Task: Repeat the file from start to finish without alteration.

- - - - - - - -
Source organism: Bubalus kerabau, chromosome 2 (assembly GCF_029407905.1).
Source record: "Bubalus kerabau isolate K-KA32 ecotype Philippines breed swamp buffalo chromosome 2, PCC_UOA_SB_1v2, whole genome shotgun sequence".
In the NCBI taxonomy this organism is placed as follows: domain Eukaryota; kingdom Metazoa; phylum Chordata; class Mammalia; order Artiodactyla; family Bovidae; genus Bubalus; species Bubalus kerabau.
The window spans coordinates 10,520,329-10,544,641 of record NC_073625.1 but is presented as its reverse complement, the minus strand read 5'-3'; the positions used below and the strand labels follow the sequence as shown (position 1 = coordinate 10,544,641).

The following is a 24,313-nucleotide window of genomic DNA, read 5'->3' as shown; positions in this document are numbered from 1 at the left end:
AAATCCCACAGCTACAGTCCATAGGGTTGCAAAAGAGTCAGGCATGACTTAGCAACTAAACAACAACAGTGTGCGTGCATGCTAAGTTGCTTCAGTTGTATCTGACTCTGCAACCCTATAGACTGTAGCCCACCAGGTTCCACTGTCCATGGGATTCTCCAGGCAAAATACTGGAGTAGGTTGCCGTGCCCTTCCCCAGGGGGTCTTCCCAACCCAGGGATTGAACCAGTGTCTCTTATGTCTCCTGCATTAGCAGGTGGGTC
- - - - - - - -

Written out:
Source organism: Bubalus kerabau, chromosome 2 (assembly GCF_029407905.1).
Source record: "Bubalus kerabau isolate K-KA32 ecotype Philippines breed swamp buffalo chromosome 2, PCC_UOA_SB_1v2, whole genome shotgun sequence".
In the NCBI taxonomy this organism is placed as follows: domain Eukaryota; kingdom Metazoa; phylum Chordata; class Mammalia; order Artiodactyla; family Bovidae; genus Bubalus; species Bubalus kerabau.
The window spans coordinates 10,520,329-10,544,641 of record NC_073625.1 but is presented as its reverse complement, the minus strand read 5'-3'; the positions used below and the strand labels follow the sequence as shown (position 1 = coordinate 10,544,641).

The following is a 24,313-nucleotide window of genomic DNA, read 5'->3' as shown; positions in this document are numbered from 1 at the left end:
AAATCCCACAGCTACAGTCCATAGGGTTGCAAAAGAGTCAGGCATGACTTAGCAACTAAACAACAACAGTGTGCGTGCATGCTAAGTTGCTTCAGTTGTATCTGACTCTGCAACCCTATAGACTGTAGCCCACCAGGTTCCACTGTCCATGGGATTCTCCAGGCAAAATACTGGAGTAGGTTGCCGTGCCCTTCCCCAGGGGGTCTTCCCAACCCAGGGATTGAACCAGTGTCTCTTATGTCTCCTGCATTAGCAGGTGGGTC